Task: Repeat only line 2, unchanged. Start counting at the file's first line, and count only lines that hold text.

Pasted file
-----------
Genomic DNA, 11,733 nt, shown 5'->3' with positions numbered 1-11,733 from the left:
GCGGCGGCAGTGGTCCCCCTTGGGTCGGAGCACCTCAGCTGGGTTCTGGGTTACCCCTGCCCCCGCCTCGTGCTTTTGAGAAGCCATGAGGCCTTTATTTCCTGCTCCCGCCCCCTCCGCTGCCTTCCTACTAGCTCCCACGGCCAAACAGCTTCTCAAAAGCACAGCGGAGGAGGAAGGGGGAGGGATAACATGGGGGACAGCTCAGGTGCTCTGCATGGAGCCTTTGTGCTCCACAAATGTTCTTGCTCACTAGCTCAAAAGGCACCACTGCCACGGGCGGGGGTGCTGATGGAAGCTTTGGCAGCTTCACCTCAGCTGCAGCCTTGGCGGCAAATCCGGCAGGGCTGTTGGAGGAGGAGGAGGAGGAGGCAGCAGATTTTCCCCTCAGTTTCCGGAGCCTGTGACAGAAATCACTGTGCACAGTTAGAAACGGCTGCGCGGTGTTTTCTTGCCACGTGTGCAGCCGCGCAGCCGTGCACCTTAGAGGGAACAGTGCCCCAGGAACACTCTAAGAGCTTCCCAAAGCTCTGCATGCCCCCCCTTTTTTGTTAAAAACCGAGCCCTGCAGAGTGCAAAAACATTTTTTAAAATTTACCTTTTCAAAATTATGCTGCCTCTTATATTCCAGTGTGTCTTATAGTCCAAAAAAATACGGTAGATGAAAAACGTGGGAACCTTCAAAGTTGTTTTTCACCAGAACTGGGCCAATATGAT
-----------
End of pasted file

GCGGCGGCAGTGGTCCCCCTTGGGTCGGAGCACCTCAGCTGGGTTCTGGGTTACCCCTGCCCCCGCCTCGTGCTTTTGAGAAGCCATGAGGCCTTTATTTCCTGCTCCCGCCCCCTCCGCTGCCTTCCTACTAGCTCCCACGGCCAAACAGCTTCTCAAAAGCACAGCGGAGGAGGAAGGGGGAGGGATAACATGGGGGACAGCTCAGGTGCTCTGCATGGAGCCTTTGTGCTCCACAAATGTTCTTGCTCACTAGCTCAAAAGGCACCACTGCCACGGGCGGGGGTGCTGATGGAAGCTTTGGCAGCTTCACCTCAGCTGCAGCCTTGGCGGCAAATCCGGCAGGGCTGTTGGAGGAGGAGGAGGAGGAGGCAGCAGATTTTCCCCTCAGTTTCCGGAGCCTGTGACAGAAATCACTGTGCACAGTTAGAAACGGCTGCGCGGTGTTTTCTTGCCACGTGTGCAGCCGCGCAGCCGTGCACCTTAGAGGGAACAGTGCCCCAGGAACACTCTAAGAGCTTCCCAAAGCTCTGCATGCCCCCCCTTTTTTGTTAAAAACCGAGCCCTGCAGAGTGCAAAAACATTTTTTAAAATTTACCTTTTCAAAATTATGCTGCCTCTTATATTCCAGTGTGTCTTATAGTCCAAAAAAATACGGTAGATGAAAAACGTGGGAACCTTCAAAGTTGTTTTTCACCAGAACTGGGCCAATATGAT